12. Ansar_Allah_fighters

    The War Nerd: A Brief History Of The Yemen Clusterf*ck

    DILI, EAST TIMOR — I ought to be familiar with the Houthi, the Shia militia that’s now conquering most of what’s worth taking in Yemen. After all, the Houthis started in Saada Province, just a few miles due south of Najran, Saudi Arabia, where I was living a few years ago. But the truth is Yemen was totally closed off to everyone in Najran, and no one except a few networks of smugglers and spies who, from what I heard,…
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  14. chert

    Former Homeland Security head tells Pando why he doesn’t trust his fitness data to the cloud

    Michael Chertoff is one of the millions of Americans who use fitness trackers to accompany them when they exercise. In his case, when he runs. Where the former Homeland Security secretary under George W. Bush differs from most people in that scenario, though, is in the fact that he leaves all his data on the device itself and doesn’t let any of it get saved to the cloud. Sure, he concedes in an interview with Pando, there might be some…
  15. period

    Instagram grudgingly agrees that photos of menstrual blood shouldn’t be banned

    From its removal of a page promoting a nude charity calendar to its ban on art critic Jerry Saltz for posting artistic representations of genitalia, Facebook’s policies on sexually suggestive material are among the most Puritanical of all major tech companies. That’s no small feat considering Google’s recent removal of adult blogs and Snapchat’s policy against porn stars making a living wage. But Facebook’s subsidiary, Instagram, went over the line when it removed a photo (shown above) taken by poet Rupi Kaur of a…
  16. press-release

    Kleiner partners respond to judgement in Pao trial with two line, gloaty statement

    This press statement just landed in my inbox from Kleiner, moments after the jury delivered their final verdict exonerating the firm from any discrimination against Ellen Pao. The email says the statement should be “attributed to the partners of KPCB.” “Today’s verdict reaffirms that Ellen Pao’s claims have no legal merit. We are grateful to the jury for its careful examination of the facts. There is no question gender diversity in the workplace is an important issue. KPCB remains committed to supporting women…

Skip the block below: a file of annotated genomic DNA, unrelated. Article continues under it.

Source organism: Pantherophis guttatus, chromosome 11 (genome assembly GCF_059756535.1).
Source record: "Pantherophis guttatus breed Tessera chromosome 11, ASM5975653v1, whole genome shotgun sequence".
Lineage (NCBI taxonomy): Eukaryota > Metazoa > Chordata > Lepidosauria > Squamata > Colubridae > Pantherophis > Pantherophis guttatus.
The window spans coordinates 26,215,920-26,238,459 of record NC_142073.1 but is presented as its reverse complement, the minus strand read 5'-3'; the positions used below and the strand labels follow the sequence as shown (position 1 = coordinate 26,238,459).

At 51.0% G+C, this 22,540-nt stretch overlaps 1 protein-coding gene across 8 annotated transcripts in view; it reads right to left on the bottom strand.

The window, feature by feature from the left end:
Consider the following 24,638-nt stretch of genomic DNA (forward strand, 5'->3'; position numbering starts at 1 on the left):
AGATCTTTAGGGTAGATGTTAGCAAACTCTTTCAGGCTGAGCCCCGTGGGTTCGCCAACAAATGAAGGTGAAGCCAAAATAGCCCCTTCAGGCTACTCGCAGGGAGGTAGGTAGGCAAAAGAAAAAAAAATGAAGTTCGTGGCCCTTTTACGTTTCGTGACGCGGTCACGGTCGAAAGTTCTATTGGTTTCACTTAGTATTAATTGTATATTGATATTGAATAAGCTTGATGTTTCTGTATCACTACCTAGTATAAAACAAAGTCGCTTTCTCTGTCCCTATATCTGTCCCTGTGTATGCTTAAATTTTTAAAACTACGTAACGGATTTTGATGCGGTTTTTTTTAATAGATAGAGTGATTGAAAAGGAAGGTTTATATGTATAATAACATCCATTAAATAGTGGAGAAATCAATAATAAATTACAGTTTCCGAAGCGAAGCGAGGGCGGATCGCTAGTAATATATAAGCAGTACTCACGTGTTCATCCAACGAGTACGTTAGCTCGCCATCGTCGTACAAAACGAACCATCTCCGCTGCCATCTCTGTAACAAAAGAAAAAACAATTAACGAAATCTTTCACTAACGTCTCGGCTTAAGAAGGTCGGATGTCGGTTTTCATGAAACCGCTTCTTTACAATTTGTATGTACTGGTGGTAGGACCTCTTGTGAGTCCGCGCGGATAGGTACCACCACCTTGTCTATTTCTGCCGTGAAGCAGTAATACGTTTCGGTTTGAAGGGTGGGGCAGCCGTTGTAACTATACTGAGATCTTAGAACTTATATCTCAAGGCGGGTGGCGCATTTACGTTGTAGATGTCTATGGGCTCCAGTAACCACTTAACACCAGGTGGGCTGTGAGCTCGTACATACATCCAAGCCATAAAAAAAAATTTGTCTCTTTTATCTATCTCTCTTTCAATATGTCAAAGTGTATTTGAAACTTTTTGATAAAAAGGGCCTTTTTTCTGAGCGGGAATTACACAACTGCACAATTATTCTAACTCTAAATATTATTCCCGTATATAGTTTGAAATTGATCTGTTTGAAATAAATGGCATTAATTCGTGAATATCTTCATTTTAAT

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    LIVE: Pao/Kleiner jurors explain how they reached their verdict

    Right now, Judge Kahn is asking jurors in the Kleiner vs Pao case to explain why they reached their verdict. Dan Raile is in court for Pando and is documenting those explanations. Here they are, updated as they come in live from the courtroom. Dan’s full report of the day’s events will be filed later. Kahn: “Clearly the burning question is why you did you reach the verdict you did. If you are comfortable I invite you to answer with moderation…
  19. EPaoLowRes

    Let’s try that again: Despite flip-flopping jury, Pao loses Kleiner suit on all counts (definitely this time)

    Earlier this afternoon, in a final twist, the judge in the Pao vs Kleiner trial ordered the jury to go back and try again to reach a majority verdict after confusion over juror votes. A jury aiming to understand what really drives one of the world’s most powerful venture first apparently foiled by basic math. But no matter! A few moments ago, that same jury returned, this time promising that they definitely — absolutely — no doubt about it — have reached…
  20. Drip Drop

    DripDrop is a rare startup that actually saves lives

    Plenty of startups claim to be changing the world. But how many can truly deliver on that promise by saving lives? DripDrop, which offers a truly disruptive, medical-grade oral rehydration system can claim just that. After less than two years in the market, the product is now used by professional and elite amateur athletes, military and first responders, and in disaster relief and mainstream hospital settings. But despite these high-intensity use cases, DripDrop is a simple powdered beverage mix…